June 25, 2015

Have we always read silently? An interview with Professor Daniel Donoghue


Portrait of Saint Ambrose

Portrait of Saint Ambrose

The current conversation about reading mechanics, speed, and comprehension, hinges onthe obvious: most modern day reading is done silently. But, there is a tradition of challenging the widely-believed-to-be-intrinsic ability for people to read silently. Some have theorized that until the late Middle Ages, most people were only able to read aloud and silent reading was an anomaly.

Harvard University Professor Daniel Donoghue’s current research includes the history of this counter-intuitive idea. In this interview, he explains the theory’s origins, development, and shortcomings.

How and when did the theory that people haven’t always been able to read silently originate?

Donoghue: I don’t know exactly how long the idea has been around, but there was an article written by Jozsef Balogh, a survey of Greek and Latin literature. He noticed that it always seemed to be that they were reading out loud, and so he came to the conclusion that silent reading was an anomaly in the classical world. His idea was picked up and popularized. It made its way into popular media, and books like Marshall McLuhan’s — The Gutenberg Galaxy, where he expressed the idea that people before a certain century always read out loud and they could never read silently. [It was a] very influential book among academics, very trendy for a while. That is one way in which an idea like this can really spread – if it’s given his stamp of approval.

So what happened was Balogh noticed this trend and generalized, and then that was picked up and people popularized the theory that people couldn’t read silently. These people usually think there is some sort of turning point, either 12th century scholasticism, or the arrival of the printing press, which allowed people to be more scholastic in their reading, etcetera.

In the 1960s people began to blow holes in this theory, pointing to passages that have to be read silently even if [silent reading] is not [described]. For example, in Cicero, there is a passage about deaf readers, who have to be reading silently. There are one or two instances in Beowulf, for example, where one of the characters is reading runic letters that were inscribed in a sword – and it never says he read it out aloud – and then gave a speech on the topic of pride. No one has brought attention to it because it seems so natural.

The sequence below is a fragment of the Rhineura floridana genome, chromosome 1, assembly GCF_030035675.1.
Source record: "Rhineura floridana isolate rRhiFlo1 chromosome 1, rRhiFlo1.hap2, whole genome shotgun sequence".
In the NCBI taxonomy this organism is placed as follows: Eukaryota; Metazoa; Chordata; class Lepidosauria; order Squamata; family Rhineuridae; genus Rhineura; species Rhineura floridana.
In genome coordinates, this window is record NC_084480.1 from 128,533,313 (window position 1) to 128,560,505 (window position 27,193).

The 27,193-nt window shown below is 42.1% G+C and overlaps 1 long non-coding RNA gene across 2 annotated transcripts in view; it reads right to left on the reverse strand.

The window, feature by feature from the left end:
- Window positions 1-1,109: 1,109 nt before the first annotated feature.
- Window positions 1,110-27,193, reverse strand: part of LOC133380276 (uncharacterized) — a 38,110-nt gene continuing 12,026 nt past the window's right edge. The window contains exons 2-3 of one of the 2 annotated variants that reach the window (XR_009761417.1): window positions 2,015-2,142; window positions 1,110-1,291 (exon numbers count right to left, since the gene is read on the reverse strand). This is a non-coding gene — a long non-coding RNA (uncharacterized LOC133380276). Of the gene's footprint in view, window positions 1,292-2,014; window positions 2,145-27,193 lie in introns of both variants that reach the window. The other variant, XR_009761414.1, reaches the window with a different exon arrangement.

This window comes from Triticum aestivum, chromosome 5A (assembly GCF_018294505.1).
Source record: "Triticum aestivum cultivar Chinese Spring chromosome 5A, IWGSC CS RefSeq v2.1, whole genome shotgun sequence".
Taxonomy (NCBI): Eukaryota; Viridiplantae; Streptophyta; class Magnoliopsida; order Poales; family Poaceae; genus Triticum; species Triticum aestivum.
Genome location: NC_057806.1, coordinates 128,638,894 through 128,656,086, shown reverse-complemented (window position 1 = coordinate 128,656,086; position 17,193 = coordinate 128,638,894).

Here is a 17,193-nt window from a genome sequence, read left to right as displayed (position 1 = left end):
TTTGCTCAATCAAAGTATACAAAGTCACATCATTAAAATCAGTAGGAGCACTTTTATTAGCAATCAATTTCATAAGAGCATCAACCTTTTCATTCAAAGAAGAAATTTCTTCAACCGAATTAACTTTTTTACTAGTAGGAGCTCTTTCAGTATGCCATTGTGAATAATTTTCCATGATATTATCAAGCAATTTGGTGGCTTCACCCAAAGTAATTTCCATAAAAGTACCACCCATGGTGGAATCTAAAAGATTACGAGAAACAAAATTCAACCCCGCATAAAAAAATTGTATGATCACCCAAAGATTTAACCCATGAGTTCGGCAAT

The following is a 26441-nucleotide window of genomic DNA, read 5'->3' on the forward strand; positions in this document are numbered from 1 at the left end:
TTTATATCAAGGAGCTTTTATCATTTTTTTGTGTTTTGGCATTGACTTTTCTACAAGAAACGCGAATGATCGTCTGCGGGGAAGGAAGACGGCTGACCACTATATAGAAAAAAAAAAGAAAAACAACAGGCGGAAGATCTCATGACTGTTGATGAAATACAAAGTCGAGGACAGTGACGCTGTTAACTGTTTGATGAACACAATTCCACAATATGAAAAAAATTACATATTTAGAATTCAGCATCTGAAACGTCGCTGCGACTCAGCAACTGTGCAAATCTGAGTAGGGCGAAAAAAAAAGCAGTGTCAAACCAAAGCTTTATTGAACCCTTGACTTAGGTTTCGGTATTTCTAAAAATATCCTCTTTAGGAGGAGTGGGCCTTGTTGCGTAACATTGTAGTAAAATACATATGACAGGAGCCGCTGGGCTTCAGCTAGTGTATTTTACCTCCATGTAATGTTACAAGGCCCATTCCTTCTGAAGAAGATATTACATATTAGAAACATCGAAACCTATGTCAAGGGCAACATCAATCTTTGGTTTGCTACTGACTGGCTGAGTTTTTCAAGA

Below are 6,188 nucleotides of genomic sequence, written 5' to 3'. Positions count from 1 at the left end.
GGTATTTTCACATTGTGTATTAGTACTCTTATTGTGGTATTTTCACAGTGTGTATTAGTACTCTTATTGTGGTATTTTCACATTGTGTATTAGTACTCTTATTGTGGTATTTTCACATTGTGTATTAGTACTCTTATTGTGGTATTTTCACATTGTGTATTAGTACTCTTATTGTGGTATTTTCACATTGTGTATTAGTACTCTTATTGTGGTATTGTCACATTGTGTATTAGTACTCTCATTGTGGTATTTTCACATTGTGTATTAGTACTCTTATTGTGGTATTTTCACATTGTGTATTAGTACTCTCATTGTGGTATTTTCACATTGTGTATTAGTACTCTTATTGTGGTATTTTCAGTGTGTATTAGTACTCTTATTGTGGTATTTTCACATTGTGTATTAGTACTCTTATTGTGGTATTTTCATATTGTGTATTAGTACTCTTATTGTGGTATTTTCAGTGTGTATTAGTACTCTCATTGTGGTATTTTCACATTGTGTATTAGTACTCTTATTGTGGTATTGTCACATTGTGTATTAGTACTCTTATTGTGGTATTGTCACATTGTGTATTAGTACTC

What arguments can be made in support of the theory?

Donoghue: One of the favorite passages for people to point to when discussing the idea of silent reading is in the Augustine Confession. Augustine had recently arrived in Milan and he wanted to get into a deep discussion with Ambrose, but each time he went to see him Ambrose was deep in reading silently to himself – and he just sat there, reading quietly to himself. People have seized on the passage to say that Augustine was surprised [to see him reading silently].

This is one of those instances where people know a passage in literature so well that they think they know what it says without actually reading it. There is a famous book called—it’s a wonderful little book—called How to Talk About Books You Haven’t Read. [The author, Pierre Bayard] shows that we all do this. That’s the category that Augustine falls into. We talk about it so much and we hear people talk about it so much that we think we know what it says without having read it.

It’s usually an informal occasion; if you ask people how they know [that Augustine was surprised], they usually say they heard it in a lecture or from a friend. It’s one of those surprising counterintuitive little facts; it makes for a nice little story, but you can’t back it up with the reading of the passage.

Is there any scientific support for your position?

Donoghue: If you are ever reading out loud, there is a time lag – your reading is about 2 words behind the uttering of the word, and as long as there is a time lag, you have a moment of silent reading. Do you hear a little voice in your head when you read silently?

Sternberg: Yes.

Donoghue: Most people do. They also often move their lips as well, especially when trying to absorb difficult material. Awareness is heightened when you begin to move your lips. Silent reading has been going on since reading has been going on. But now I want to flip it around completely, and say that silent reading has never been happening, because that little voice is still there. I wonder, now, if when [you are] reading aloud, if that silent voice is happening and being echoed in your louder voice.

Are there any other ways to argue that silent reading used to be an anomaly?

Donoghue: You could also look at Paul Saenger’s Space Between Worlds: The Origins of Silent Reading. It’s a very learned book and it gives a very brisk argument of how people back in the days of ancient Greece and ancient Rome were compelled to read out loud because they wrote their sentences without spaces between the words. It created a greater cognitive challenge for the reader. He had the idea that reading aloud activates greater cognitive function in your brain.

In particular, there was a journal that was circulated among academics called Lingua Franca – and this was kind of an irreverent insiders’ journal among professors: ‘here are these cool things going on that some professors are doing, here’s a scandal going on,’ etcetera. So [the journal] did something on [Saenger’s argument].

It turns out, in this case, that it’s counterintuitive for a good reason: because it just didn’t happen that way.